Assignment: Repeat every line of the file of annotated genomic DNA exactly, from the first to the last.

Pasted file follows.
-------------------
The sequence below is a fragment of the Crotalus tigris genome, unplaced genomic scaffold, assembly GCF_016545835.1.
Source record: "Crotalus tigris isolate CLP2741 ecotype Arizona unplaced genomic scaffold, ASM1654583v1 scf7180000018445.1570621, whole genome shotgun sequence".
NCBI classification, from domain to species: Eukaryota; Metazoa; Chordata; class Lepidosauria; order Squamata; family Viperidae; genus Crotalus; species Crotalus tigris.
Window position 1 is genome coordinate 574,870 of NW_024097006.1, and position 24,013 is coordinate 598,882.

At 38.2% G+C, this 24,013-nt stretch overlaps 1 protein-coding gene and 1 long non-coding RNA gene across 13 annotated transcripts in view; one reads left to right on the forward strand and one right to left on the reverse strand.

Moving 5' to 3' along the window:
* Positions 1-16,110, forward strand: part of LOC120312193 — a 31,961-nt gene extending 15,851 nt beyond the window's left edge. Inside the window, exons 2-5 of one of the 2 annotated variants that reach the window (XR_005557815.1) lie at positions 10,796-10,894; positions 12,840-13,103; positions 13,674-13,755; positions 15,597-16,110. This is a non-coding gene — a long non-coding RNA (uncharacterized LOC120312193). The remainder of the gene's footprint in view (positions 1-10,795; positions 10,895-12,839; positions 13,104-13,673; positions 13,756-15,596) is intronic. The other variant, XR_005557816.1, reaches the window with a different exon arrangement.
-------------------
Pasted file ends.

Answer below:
The sequence below is a fragment of the Crotalus tigris genome, unplaced genomic scaffold, assembly GCF_016545835.1.
Source record: "Crotalus tigris isolate CLP2741 ecotype Arizona unplaced genomic scaffold, ASM1654583v1 scf7180000018445.1570621, whole genome shotgun sequence".
NCBI classification, from domain to species: Eukaryota; Metazoa; Chordata; class Lepidosauria; order Squamata; family Viperidae; genus Crotalus; species Crotalus tigris.
Window position 1 is genome coordinate 574,870 of NW_024097006.1, and position 24,013 is coordinate 598,882.

At 38.2% G+C, this 24,013-nt stretch overlaps 1 protein-coding gene and 1 long non-coding RNA gene across 13 annotated transcripts in view; one reads left to right on the forward strand and one right to left on the reverse strand.

Moving 5' to 3' along the window:
* Positions 1-16,110, forward strand: part of LOC120312193 — a 31,961-nt gene extending 15,851 nt beyond the window's left edge. Inside the window, exons 2-5 of one of the 2 annotated variants that reach the window (XR_005557815.1) lie at positions 10,796-10,894; positions 12,840-13,103; positions 13,674-13,755; positions 15,597-16,110. This is a non-coding gene — a long non-coding RNA (uncharacterized LOC120312193). The remainder of the gene's footprint in view (positions 1-10,795; positions 10,895-12,839; positions 13,104-13,673; positions 13,756-15,596) is intronic. The other variant, XR_005557816.1, reaches the window with a different exon arrangement.